A trade show exhibit can become overcrowded by too many product displays.

Since a trade show is a place where many people come to find new products (92 percent of attendees hope to do just that), it can be tempting to put your entire product line on display in order to maximize sales. The problem, however, is that adding too many products to your trade show exhibit can make it feel overcrowded and confusing for attendees. And that can actually reduce, not increase, sales. For example, if you bring 100 different kinds of perfume to your trade show exhibit, you may afflict attendees with analysis paralysis, the inability to make decisions because of too many options. In addition, when people walk by your booth, they may only see a jumble of bottles instead of a clear call to explore a cutting edge new scent. If people do not understand your messaging (and want to learn more) within a few seconds, they will never stop by your booth to begin with. Too many product displays can lead to too few visitors and too few sales. Instead, consider bringing only one or two of your flagship products to display. Make these the focal point of your messaging and your trade show exhibit design. Then, when people walk by, they will be attracted to the clean, focused display and the engaging marketing message, and you will earn more visitors overall.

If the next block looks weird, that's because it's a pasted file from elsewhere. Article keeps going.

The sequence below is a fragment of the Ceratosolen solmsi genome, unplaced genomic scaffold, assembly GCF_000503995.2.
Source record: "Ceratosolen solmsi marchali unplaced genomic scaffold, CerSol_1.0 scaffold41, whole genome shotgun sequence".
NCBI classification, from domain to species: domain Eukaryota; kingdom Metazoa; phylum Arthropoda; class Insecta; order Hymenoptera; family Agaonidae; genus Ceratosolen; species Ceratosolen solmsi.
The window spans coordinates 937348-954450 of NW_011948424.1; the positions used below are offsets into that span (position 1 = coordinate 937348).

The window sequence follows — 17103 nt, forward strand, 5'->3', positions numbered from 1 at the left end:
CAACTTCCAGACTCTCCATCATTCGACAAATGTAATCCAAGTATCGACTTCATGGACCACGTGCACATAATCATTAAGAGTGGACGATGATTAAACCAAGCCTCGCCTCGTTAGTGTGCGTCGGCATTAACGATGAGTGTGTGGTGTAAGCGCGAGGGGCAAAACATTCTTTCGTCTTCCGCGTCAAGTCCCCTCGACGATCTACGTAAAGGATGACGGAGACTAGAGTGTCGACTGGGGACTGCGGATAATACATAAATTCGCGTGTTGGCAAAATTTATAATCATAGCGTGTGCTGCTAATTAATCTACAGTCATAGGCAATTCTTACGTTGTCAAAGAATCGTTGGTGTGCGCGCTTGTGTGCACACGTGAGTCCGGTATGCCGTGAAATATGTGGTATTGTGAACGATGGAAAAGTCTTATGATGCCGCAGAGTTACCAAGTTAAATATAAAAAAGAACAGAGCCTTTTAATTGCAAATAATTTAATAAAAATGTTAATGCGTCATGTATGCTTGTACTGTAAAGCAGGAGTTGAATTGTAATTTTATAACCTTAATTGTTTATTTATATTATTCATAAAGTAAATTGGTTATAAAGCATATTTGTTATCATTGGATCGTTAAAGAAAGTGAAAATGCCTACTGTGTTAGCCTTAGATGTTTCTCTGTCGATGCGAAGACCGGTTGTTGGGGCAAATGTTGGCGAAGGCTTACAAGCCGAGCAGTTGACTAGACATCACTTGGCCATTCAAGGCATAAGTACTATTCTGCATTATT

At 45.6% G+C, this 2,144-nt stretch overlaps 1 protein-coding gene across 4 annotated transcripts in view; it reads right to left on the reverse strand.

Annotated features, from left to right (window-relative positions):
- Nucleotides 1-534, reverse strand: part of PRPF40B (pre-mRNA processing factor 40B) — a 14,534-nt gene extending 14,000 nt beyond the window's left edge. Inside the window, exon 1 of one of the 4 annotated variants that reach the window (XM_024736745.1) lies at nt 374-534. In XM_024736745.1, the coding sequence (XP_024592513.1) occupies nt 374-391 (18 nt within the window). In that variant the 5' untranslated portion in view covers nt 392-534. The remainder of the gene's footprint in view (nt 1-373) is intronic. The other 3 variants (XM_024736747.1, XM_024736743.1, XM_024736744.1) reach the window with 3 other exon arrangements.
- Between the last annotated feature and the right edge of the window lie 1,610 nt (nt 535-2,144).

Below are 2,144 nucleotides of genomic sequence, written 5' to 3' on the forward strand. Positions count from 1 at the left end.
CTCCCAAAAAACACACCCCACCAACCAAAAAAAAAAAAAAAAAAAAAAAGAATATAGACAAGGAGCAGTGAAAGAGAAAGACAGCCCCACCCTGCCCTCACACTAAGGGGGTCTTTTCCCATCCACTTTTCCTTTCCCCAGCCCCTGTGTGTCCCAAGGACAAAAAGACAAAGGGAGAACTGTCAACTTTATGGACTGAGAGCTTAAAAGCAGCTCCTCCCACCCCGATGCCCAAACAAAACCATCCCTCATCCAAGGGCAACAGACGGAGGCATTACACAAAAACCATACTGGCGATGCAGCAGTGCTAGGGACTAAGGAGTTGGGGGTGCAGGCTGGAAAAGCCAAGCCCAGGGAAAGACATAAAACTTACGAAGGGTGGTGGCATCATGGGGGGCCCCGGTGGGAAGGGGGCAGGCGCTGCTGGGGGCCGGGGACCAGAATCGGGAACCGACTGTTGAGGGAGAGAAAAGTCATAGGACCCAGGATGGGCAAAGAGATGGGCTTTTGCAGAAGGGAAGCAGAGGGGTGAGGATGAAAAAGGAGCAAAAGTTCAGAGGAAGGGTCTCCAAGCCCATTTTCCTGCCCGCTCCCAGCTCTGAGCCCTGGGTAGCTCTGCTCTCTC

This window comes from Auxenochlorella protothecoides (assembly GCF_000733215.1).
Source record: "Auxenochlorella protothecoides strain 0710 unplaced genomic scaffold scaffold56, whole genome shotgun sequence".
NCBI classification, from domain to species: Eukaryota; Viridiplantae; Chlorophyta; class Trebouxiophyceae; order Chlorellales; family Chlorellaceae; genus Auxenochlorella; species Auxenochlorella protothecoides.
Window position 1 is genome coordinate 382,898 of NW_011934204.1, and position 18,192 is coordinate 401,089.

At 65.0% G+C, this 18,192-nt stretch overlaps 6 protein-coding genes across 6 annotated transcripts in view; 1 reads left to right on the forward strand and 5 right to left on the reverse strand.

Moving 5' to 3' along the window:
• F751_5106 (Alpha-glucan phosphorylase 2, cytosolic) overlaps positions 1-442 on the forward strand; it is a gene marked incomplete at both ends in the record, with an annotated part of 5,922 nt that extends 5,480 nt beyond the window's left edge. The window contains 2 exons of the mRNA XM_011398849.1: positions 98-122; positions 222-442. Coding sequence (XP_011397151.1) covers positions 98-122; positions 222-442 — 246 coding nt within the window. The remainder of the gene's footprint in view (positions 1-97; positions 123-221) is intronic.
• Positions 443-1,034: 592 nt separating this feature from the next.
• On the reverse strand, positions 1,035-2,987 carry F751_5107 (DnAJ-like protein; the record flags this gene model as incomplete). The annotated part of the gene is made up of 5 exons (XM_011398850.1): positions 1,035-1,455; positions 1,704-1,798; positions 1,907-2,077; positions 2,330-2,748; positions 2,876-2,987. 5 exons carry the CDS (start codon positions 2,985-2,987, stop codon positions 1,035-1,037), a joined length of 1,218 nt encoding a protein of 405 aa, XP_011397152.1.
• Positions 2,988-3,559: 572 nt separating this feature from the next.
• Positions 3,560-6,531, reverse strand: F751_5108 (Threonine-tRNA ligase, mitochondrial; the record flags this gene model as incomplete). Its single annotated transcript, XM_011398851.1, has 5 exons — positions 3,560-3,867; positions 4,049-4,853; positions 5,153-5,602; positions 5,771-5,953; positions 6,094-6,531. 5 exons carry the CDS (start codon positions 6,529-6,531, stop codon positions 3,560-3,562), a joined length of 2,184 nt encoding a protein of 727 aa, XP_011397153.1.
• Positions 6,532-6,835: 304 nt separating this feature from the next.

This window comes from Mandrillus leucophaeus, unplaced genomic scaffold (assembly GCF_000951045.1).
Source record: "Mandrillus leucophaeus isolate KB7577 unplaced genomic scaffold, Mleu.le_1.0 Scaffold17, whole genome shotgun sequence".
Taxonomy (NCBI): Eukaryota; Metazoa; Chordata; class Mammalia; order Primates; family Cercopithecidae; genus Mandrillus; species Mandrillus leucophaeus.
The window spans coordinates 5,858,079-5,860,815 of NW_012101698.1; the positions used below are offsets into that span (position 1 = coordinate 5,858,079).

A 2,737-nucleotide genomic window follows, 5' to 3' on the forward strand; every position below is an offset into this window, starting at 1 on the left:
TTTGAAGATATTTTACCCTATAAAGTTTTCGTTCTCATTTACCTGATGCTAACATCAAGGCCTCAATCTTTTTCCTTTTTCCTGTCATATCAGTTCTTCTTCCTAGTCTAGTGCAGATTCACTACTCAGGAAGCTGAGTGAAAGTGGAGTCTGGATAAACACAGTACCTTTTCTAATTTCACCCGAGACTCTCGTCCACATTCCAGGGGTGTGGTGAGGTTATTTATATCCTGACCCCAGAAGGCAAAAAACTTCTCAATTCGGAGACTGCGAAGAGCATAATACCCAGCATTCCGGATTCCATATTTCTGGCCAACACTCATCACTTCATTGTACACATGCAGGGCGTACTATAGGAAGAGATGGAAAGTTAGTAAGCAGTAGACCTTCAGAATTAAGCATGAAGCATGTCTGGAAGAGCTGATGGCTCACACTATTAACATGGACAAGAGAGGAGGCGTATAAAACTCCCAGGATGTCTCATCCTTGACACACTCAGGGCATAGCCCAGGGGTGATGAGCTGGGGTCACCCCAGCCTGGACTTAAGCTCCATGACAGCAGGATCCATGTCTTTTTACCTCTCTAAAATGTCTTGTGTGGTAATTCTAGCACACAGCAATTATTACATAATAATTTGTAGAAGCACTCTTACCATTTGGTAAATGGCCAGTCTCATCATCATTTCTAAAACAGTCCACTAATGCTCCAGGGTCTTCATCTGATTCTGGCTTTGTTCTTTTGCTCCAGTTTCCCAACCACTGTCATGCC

A trade show exhibit can have too many staff members.